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Results for: “New York (N.Y.)--Social life and customs--19th century” (819 collections)SCUA

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CIA on Trial Project (Amherst, Mass.)

CIA on Trial Project Records, 1985-1989.

1 box (0.5 linear feet).
Call no.: MS 508

In 1986 demonstrations against CIA recruitment on the University’s campus led by activists Abbie Hoffman and Amy Carter, daughter of former President Jimmy Carter, resulted in the takeover of two school buildings and more than sixty arrests. The CIA on Trial Project was a group established in Amherst to support the individuals arrested as well as to raise funds for their legal defense.

News clippings covering the protests, fliers, memos from the University’s administration, and correspondence with Chancellor Duffey capture the mood on campus during and after the protests.

Subjects

  • Activists--Massachusetts
  • CIA on Trial Project (Amherst, Mass.)
  • University of Massachusetts Amherst--History

Citizens Awareness Network

Citizens Awareness Network Records, ca.1992-2005.

58 boxes (87 linear feet).
Call no.: MS 437

In 1992 after lightening struck the Yankee Rowe reactor in western Massachusetts, concerned citizens organized with the goal of educating themselves and their communities about the potential dangers of nuclear energy. Citizens Awareness Network (CAN) worked to reveal the hidden costs of nuclear power on the health and safety of communites surrounding a reactor, and as a result of their efforts Yankee Rowe was pressured into closing down in 1993. When CAN learned that much of the nuclear waste removed from the site was shipped to a town in South Carolina, the group was outraged that the waste which hurt their community would now be imposed on another community. Once again they were moved into action, this time transforming from a small local group into a regional group with multiple chapters. Today, with seven chapters in five states, CAN continues to uncover the hazards of nuclear energy, proposing instead the use of clean energy produced locally.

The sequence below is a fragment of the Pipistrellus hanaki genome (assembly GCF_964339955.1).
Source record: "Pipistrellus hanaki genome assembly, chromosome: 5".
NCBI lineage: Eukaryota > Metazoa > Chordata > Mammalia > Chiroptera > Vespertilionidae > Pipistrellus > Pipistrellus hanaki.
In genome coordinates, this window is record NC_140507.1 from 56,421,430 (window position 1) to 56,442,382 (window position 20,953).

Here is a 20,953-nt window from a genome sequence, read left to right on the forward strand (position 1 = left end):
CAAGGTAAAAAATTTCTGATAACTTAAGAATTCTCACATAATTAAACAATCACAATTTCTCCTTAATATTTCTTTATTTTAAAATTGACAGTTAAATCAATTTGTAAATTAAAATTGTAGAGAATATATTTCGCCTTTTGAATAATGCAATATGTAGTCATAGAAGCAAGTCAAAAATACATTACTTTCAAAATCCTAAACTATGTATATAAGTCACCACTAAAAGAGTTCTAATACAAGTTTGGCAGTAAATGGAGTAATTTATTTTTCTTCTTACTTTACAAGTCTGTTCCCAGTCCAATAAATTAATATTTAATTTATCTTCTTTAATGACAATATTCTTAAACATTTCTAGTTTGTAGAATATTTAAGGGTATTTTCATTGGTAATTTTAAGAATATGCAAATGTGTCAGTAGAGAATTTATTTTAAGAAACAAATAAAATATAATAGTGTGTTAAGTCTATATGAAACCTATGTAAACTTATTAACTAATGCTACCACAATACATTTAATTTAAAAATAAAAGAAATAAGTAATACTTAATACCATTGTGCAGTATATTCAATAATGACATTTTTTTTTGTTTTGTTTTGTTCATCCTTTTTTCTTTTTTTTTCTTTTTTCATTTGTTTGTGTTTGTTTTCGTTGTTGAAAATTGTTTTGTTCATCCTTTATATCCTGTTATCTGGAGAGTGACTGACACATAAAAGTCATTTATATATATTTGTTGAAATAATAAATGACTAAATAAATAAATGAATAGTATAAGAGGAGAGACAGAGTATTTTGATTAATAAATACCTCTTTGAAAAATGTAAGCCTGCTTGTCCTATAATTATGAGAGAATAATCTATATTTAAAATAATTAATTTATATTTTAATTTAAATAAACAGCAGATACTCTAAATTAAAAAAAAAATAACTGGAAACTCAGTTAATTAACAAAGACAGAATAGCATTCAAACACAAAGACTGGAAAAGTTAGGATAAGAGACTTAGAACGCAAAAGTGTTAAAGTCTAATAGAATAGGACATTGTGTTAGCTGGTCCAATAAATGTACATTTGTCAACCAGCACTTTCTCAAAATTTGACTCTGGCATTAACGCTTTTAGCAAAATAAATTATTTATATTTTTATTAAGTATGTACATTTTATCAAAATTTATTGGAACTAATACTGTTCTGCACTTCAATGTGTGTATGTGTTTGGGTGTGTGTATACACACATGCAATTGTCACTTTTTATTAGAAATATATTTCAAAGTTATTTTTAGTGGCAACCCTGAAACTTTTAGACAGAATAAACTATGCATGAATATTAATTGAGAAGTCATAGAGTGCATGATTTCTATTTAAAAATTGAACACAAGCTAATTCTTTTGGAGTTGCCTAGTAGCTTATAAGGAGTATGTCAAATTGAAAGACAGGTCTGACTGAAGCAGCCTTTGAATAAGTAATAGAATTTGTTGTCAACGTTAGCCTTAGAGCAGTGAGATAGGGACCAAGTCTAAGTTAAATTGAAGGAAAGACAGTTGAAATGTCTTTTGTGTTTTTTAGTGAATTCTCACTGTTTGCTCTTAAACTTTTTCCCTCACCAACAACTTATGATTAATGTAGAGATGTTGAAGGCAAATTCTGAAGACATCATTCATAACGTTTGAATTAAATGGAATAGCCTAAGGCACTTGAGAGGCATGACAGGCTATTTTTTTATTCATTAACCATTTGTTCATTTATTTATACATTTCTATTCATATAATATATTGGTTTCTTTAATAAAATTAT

This large collection documents every facet of the group, and includes publications, financial records, research files, correspondence, and realia such as t-shirts, bumper stickers and buttons.

Subjects

  • Antinuclear movement--Massachusetts
  • Antinuclear movement--United States
  • Nuclear energy--Law and legislation--New England
  • Nuclear energy--Massachusetts

Contributors

  • Citizens Awareness Network

Civil Liberties Union of Massachusetts. Hampshire-Franklin County Chapter

Finding aid

Civil Liberties Union of Massachusetts Hampshire-Franklin County Chapter Records, 1947-1973.

2 boxes (1 linear feet).
Call no.: MS 303

Minutes and correspondence of the Executive Committee, correspondence and general files of chairmen Philip Eddy, David E. Matz, and Donn Kesselheim, as well as correspondence, briefs, and clippings related to legal cases and inquiries undertaken by the chapter.

Subjects

  • Civil rights--Massachusetts

Contributors

  • Civil Liberties Union of Massachusetts. Hampshire-Franklin County Chapter
  • Eddy, Philip
  • Kesselheim, Donn
  • Matz, David E

Civilian Conservation Corps (U.S.)

Finding aid

Civilian Conservation Corps in Massachusetts Photograph Collection, ca.1930-1939.

1 box (0.5 linear feet).
Call no.: PH 015

Relief program established for unemployed men by President Franklin D. Roosevelt whose main work in Massachusetts through the 1930s and early 1940s was tree planting, fire fighting, insect control, and tree and plant disease control. Contains photographs arranged alphabetically by forest name that depict road building, tree planting, and other developments in the state forests. Includes some images of workers.

Subjects

  • Civilian Conservation Corps (U.S.)--Massachusetts--History
  • Civilian Conservation Corps (U.S.)--Photographs
  • Forest roads--Massachusetts--Design and construction--Photographs
  • Forests and forestry--Massachusetts--Photographs
  • New Deal, 1933-1939--Massachusetts--History
  • Tree planting--Massachusetts--Photographs

Contributors

  • Civilian Conservation Corps (U.S.)

Types of material

  • Photographs

Clamshell Alliance

Digital (+)Finding aid

Clamshell Sun Quilt Collection, 1978.

1 box (1.5 linear feet).
Call no.: MS 916
Winifred Sayer and the Sun Quilt, 1978
Winifred Sayer and the Sun Quilt, 1978